Helping Kelda get her life back

Husky employees fundraising for friend with locked-in syndrome

Published on July 18, 2014
Kelda Farrell on her honeymoon in 2011. A near-fatal car accident a year later rendered her unable to move any part of her body except her eyes. — Submitted photo

Kelda Farrell’s life changed in an instant when a near-fatal car accident rendered her unable to move any part of her body except her eyes.

Now, a group of her former co-workers is trying to raise money for equipment that will help Farrell regain control of her body and her life.

In June 2012, Farrell, who is in her 30s, was a temporary employee of Husky Energy when she and her husband were involved in a serious car accident near St. John’s.

They had been married the year before.

Loss of muscular control

Her husband was unharmed, but Farrell suffered severe injury to the pons in her brain, causing a condition known as locked-in syndrome. Although her mind is still fully functioning, she is unable to control any part of her body except her eyes.

“Since Day 1 I’ve been trying to figure out what can we do to make her life better,” said Krista Gates-Guy, Farrell’s friend and former co-worker.

“I’m always trying to figure out a way to brighten her day because I know she has a struggle every day with trying to reprogram her body. I feel like I can see her making a really awesome recovery, it’s just a matter of figuring out the way to help her do this.”

Since the accident, Farrell has been slowly working to get better. She spent time at a rehabilitation facility in Fredericton, where she worked extensively with a “Stim bike”— a piece of equipment that uses functional electrical stimulation to activate muscles in the upper body. The bike-like system has electrodes attached to certain muscles, causing them to contract and move with the equipment. Through the therapy, Kelda has been able to regain some muscular control.

“Anyone who’s been away from her can see huge improvements, and a lot of that has been because of this functional electrical stimulation therapy,” said Gates-Guy.

“I know that when she started using that, it seemed like it really started to take off for her.”

However, Farrell had to stop the program when she moved back to St. John’s to be closer to her family. Because there is no equipment of this kind available in the province, Gates-Guy and several other Husky employees are trying to raise $25,000 to purchase one.

In June, Husky employees put off a fundraiser at Martini Bar, and last week, Husky’s offshore workers “paid for their dinner” and donated the proceeds. On Tuesday, employees launched a crowd-funding page on FundRazr.

Since the page was launched a few days ago, it has garnered a tremendous response. Within the first few hours it brought in over $2,000 and as of publication, the page has raised close to $8,000.

 “I stopped in and told Kelda we launched a fundraising page and she kind of smiled, and then I showed her the amount and her eyes went so wide with surprise,” said Gates-Guy.

“ She is beyond grateful. I keep telling her that she doesn’t realize how special of a person she is. I know it’s because she’s made such an impact on so many people just by being Kelda. She’s just such a sweet person, incredibly intelligent. She’s one of those people you just like having around. She just has this effect on people. And I think everybody just wants to see her bounce back and everybody wants to do what they can do to help her find a path to help her recover.”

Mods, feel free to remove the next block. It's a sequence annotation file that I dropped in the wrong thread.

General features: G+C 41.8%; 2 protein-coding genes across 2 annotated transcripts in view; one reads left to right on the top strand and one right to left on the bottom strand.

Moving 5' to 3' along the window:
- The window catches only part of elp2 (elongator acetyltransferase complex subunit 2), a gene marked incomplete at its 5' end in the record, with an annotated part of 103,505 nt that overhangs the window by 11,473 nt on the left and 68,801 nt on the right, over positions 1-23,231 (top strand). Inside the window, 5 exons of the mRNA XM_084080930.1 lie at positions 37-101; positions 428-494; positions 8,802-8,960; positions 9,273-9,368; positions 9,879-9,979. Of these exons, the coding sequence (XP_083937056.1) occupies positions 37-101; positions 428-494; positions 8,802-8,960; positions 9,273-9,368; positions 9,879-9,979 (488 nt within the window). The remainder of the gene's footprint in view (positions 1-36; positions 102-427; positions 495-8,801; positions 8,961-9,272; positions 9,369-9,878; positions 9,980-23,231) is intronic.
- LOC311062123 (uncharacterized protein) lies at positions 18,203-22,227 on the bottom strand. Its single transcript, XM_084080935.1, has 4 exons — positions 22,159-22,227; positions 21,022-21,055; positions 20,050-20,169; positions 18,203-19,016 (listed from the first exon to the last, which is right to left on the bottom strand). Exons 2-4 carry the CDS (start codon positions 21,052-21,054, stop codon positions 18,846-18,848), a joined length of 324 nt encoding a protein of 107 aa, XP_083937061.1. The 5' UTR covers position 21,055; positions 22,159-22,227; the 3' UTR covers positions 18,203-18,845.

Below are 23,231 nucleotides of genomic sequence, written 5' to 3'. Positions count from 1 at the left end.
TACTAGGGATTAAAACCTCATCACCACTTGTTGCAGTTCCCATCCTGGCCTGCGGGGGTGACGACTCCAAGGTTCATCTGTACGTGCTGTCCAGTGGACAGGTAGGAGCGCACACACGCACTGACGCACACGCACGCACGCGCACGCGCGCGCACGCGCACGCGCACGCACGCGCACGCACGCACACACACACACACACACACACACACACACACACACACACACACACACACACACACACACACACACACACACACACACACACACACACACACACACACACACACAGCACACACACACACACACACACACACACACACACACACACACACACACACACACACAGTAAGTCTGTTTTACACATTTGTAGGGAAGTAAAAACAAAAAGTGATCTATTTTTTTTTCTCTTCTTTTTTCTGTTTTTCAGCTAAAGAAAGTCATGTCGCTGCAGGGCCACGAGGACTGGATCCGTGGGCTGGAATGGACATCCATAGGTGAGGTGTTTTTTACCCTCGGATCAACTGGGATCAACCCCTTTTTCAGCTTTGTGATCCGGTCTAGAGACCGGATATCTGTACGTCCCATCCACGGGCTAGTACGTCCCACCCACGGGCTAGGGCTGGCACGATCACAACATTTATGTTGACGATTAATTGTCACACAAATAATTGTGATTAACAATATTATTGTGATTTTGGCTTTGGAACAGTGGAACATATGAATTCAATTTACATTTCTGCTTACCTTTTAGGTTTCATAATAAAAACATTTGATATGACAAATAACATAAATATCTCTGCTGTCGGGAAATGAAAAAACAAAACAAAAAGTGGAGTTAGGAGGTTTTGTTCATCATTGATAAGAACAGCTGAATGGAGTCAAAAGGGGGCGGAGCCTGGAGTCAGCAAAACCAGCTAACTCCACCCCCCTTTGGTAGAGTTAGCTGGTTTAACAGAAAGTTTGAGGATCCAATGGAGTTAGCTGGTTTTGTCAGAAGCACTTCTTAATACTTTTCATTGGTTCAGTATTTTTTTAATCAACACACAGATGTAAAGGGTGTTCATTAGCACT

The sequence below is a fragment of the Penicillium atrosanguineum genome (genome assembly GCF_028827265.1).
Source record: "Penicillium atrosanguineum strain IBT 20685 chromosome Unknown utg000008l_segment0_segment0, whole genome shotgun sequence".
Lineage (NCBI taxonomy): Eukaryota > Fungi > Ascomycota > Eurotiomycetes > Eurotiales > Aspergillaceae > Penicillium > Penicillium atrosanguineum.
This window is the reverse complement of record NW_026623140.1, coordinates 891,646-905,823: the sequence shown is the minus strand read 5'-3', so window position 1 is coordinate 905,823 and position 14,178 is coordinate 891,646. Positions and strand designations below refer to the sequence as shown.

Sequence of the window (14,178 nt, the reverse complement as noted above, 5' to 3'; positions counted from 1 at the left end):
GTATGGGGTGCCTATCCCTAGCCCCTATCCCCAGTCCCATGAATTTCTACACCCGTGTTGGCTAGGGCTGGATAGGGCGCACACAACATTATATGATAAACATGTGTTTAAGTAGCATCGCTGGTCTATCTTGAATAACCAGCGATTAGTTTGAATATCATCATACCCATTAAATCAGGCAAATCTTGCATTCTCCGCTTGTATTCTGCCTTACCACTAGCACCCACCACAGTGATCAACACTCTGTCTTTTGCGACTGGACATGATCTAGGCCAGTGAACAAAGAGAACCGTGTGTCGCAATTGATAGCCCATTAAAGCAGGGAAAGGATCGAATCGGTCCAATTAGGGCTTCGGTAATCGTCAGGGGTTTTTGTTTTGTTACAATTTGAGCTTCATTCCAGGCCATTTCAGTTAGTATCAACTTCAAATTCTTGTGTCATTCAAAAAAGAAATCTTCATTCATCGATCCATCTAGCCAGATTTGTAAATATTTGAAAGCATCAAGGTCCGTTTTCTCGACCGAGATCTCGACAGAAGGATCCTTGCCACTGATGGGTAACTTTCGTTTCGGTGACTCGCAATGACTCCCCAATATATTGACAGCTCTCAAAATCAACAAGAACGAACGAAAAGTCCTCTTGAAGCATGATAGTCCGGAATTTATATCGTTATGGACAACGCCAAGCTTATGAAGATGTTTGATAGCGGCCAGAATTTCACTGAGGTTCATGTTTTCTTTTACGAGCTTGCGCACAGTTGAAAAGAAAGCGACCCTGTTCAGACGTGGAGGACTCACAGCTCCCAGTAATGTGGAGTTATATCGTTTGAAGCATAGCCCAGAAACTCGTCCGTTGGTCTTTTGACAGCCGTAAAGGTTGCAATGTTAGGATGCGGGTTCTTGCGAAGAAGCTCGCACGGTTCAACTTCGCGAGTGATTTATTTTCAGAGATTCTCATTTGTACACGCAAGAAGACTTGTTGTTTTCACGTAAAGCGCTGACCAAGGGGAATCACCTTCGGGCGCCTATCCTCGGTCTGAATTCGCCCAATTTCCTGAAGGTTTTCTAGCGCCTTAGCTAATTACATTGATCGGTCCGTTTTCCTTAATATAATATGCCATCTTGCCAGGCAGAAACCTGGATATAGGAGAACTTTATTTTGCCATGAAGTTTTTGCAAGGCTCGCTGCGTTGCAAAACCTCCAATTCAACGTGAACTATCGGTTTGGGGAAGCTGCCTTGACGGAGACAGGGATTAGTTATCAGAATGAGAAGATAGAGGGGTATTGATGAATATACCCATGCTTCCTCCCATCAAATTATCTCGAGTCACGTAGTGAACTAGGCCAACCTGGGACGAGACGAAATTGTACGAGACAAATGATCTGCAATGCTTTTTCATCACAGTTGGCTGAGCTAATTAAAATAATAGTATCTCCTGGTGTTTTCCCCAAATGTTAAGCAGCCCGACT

A former runner, Farrell is currently at the Miller Centre, but her family is building a wheelchair-accessible home that she hopes to move into in the fall. Although she cannot speak, she can now communicate by mouthing words as well as using a computer program to spell out messages by clicking a mouse.

Gates-Guy says that while Farrell is definitely improving, having to reprogram her entire body is frustrating at best.

“Sometimes her body and brain connect a little bit better, but some days it’s a bit more difficult for her,” said Gates-Guy.

“I’ve seen a big difference, but sometimes I think she doesn’t feel like it’s enough improvement.”

Gates-Guy met Farrell when she came to work at Husky, six months before her accident. The two shared an office and quickly became friends.

“Although I didn’t know her for very long, she really made an impact on me,” said Gates-Guy. “I looked up to her like I would a big sister.”

For several months after Farrell’s accident, only close friends and family were able to see her. Desperate to keep in contact, Gates-Guy began writing her letters, telling her funny stories and keeping her informed of the goings-on at work. Gates-Guy visited Farrell several times while she was in New Brunswick, where she says physiotherapists were astounded by the strides Farrell was making in recovery.

“The kind of injury she has, most people don’t survive, because that part of the brain is what controls your major functions like your breathing and heart,” she said. “When I was visiting her at the facility in New Brunswick, there were so many times when her therapist was like, ‘Kelda, where did that come from? How did you do that?’ She used to be amazing them all the time. “

Although it is unclear how much bodily control Farrell will regain, Gates-Guy is confident that with the right support, her friend has an optimistic future.

“I think they really don’t know where she’s going, but from what I’ve seen of her, and what I know of her, being so determined, I feel like if she’s given the right technology that she will, at some point, make an excellent recovery. It’s just finding the means to make that stuff available to her.”


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